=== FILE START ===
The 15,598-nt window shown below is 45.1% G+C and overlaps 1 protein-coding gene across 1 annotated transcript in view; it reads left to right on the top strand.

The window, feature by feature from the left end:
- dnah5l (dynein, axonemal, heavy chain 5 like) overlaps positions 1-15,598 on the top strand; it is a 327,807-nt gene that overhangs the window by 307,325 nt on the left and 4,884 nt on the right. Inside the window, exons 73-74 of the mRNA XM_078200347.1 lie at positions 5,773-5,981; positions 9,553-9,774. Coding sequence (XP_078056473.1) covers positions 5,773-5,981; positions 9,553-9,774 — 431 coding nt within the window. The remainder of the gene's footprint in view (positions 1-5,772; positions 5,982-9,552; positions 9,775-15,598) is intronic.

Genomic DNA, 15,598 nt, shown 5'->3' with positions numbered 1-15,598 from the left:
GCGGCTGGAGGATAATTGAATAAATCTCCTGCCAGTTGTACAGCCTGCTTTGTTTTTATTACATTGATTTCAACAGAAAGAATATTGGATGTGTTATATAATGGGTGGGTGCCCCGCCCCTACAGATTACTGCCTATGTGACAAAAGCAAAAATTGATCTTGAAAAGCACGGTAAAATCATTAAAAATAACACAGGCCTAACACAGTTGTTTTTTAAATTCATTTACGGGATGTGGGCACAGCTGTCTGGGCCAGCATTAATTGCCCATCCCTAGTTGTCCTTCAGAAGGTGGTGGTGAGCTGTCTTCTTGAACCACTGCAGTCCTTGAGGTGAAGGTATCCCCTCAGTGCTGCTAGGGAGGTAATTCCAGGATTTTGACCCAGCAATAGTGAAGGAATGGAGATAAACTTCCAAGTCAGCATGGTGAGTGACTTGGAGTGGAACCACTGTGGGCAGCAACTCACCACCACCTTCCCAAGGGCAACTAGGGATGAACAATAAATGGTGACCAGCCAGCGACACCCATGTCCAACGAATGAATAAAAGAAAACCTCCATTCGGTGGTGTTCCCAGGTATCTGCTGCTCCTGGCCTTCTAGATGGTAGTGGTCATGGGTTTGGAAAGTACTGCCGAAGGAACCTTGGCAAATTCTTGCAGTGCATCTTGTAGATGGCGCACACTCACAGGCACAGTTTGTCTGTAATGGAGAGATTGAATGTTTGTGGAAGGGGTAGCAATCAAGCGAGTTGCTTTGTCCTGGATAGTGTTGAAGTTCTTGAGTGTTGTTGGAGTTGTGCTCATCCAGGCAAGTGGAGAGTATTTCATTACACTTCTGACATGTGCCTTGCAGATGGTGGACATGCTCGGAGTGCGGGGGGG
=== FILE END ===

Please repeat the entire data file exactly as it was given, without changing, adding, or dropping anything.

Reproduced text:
The 15,598-nt window shown below is 45.1% G+C and overlaps 1 protein-coding gene across 1 annotated transcript in view; it reads left to right on the top strand.

The window, feature by feature from the left end:
- dnah5l (dynein, axonemal, heavy chain 5 like) overlaps positions 1-15,598 on the top strand; it is a 327,807-nt gene that overhangs the window by 307,325 nt on the left and 4,884 nt on the right. Inside the window, exons 73-74 of the mRNA XM_078200347.1 lie at positions 5,773-5,981; positions 9,553-9,774. Coding sequence (XP_078056473.1) covers positions 5,773-5,981; positions 9,553-9,774 — 431 coding nt within the window. The remainder of the gene's footprint in view (positions 1-5,772; positions 5,982-9,552; positions 9,775-15,598) is intronic.

Genomic DNA, 15,598 nt, shown 5'->3' with positions numbered 1-15,598 from the left:
GCGGCTGGAGGATAATTGAATAAATCTCCTGCCAGTTGTACAGCCTGCTTTGTTTTTATTACATTGATTTCAACAGAAAGAATATTGGATGTGTTATATAATGGGTGGGTGCCCCGCCCCTACAGATTACTGCCTATGTGACAAAAGCAAAAATTGATCTTGAAAAGCACGGTAAAATCATTAAAAATAACACAGGCCTAACACAGTTGTTTTTTAAATTCATTTACGGGATGTGGGCACAGCTGTCTGGGCCAGCATTAATTGCCCATCCCTAGTTGTCCTTCAGAAGGTGGTGGTGAGCTGTCTTCTTGAACCACTGCAGTCCTTGAGGTGAAGGTATCCCCTCAGTGCTGCTAGGGAGGTAATTCCAGGATTTTGACCCAGCAATAGTGAAGGAATGGAGATAAACTTCCAAGTCAGCATGGTGAGTGACTTGGAGTGGAACCACTGTGGGCAGCAACTCACCACCACCTTCCCAAGGGCAACTAGGGATGAACAATAAATGGTGACCAGCCAGCGACACCCATGTCCAACGAATGAATAAAAGAAAACCTCCATTCGGTGGTGTTCCCAGGTATCTGCTGCTCCTGGCCTTCTAGATGGTAGTGGTCATGGGTTTGGAAAGTACTGCCGAAGGAACCTTGGCAAATTCTTGCAGTGCATCTTGTAGATGGCGCACACTCACAGGCACAGTTTGTCTGTAATGGAGAGATTGAATGTTTGTGGAAGGGGTAGCAATCAAGCGAGTTGCTTTGTCCTGGATAGTGTTGAAGTTCTTGAGTGTTGTTGGAGTTGTGCTCATCCAGGCAAGTGGAGAGTATTTCATTACACTTCTGACATGTGCCTTGCAGATGGTGGACATGCTCGGAGTGCGGGGGGG